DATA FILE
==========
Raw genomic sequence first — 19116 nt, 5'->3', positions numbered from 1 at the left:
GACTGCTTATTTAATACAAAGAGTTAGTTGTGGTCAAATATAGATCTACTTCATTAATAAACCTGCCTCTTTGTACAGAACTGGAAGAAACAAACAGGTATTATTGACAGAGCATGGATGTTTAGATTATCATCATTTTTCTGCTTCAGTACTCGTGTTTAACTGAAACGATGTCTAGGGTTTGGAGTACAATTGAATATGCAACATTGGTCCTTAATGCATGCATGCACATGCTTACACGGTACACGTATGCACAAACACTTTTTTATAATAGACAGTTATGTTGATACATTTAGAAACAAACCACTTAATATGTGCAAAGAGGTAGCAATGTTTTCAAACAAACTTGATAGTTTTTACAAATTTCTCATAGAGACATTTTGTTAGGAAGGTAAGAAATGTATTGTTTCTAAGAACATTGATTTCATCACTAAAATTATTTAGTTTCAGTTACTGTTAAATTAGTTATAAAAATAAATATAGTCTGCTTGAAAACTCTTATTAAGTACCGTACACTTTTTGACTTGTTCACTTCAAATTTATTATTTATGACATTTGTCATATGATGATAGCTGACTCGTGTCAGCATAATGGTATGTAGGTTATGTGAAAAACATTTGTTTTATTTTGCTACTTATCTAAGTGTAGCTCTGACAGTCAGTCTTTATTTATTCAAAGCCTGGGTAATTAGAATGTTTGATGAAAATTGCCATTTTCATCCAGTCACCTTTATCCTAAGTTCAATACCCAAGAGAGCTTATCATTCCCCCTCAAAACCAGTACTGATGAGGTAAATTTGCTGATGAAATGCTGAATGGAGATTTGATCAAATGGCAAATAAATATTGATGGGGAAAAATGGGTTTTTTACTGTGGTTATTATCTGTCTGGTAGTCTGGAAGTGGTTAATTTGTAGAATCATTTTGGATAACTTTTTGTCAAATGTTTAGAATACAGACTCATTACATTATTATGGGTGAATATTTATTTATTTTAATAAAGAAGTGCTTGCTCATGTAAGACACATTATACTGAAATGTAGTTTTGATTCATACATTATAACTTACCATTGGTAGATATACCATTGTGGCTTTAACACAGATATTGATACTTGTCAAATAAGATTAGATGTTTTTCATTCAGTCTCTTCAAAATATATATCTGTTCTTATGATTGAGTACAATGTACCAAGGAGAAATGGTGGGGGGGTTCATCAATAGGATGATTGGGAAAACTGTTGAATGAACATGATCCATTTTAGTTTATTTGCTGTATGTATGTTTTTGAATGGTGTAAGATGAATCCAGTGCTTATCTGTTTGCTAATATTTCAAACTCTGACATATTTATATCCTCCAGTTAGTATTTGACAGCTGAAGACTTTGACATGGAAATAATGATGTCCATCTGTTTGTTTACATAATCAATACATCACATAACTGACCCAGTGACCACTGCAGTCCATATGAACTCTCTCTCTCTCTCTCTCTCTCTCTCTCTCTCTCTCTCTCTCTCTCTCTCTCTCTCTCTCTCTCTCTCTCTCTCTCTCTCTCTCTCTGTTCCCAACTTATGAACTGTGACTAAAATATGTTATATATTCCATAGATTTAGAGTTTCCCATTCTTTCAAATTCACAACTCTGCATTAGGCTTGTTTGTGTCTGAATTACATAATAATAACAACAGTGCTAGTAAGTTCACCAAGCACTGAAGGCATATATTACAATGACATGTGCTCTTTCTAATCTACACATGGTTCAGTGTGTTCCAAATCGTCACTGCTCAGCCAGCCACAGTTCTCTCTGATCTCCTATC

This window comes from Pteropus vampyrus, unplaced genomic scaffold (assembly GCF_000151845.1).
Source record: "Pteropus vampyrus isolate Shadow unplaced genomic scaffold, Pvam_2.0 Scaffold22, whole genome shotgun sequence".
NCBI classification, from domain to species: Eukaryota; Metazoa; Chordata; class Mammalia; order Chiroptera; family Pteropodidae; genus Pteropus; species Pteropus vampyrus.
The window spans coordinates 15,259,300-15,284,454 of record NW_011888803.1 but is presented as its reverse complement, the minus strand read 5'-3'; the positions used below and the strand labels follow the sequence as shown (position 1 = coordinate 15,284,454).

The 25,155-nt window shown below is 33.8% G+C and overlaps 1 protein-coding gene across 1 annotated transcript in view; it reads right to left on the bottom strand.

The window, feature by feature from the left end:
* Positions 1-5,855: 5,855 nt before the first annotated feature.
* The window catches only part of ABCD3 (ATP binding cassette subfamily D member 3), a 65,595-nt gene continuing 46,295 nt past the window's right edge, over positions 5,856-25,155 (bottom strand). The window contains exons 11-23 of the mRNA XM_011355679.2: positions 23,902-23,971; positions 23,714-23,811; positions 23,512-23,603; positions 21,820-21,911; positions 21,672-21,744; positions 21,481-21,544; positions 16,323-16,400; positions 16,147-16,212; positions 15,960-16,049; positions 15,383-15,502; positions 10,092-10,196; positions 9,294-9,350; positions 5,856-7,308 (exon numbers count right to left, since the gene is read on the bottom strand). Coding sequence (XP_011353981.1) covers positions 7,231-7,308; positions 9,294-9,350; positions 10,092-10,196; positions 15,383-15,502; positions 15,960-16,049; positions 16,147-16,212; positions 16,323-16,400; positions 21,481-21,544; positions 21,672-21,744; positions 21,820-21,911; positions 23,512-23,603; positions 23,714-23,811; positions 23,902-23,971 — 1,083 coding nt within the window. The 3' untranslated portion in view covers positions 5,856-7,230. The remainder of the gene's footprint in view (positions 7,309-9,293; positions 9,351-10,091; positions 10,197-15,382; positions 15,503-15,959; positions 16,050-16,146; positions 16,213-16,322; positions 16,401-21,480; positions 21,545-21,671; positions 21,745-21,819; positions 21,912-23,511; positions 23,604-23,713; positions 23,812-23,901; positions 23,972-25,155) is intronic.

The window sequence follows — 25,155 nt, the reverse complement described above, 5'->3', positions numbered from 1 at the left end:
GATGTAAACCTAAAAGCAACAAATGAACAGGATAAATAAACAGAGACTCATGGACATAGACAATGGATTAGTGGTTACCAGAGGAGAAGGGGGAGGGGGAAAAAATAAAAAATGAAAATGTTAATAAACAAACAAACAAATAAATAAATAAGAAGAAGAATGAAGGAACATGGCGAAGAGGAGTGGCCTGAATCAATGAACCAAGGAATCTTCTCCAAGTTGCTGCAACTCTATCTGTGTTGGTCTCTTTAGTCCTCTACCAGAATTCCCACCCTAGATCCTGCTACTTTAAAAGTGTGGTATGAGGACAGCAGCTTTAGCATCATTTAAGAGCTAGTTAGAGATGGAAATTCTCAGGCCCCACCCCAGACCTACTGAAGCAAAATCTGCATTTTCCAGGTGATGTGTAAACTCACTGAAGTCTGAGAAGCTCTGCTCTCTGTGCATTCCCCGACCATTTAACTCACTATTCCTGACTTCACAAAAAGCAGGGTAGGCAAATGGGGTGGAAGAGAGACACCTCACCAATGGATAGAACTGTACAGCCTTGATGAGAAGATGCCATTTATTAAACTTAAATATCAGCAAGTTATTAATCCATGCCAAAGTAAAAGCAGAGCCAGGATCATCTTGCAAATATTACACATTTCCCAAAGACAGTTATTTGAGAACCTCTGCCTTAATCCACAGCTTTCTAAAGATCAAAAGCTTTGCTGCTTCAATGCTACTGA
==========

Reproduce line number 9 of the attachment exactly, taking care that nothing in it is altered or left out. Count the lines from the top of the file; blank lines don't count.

* Positions 1-5,855: 5,855 nt before the first annotated feature.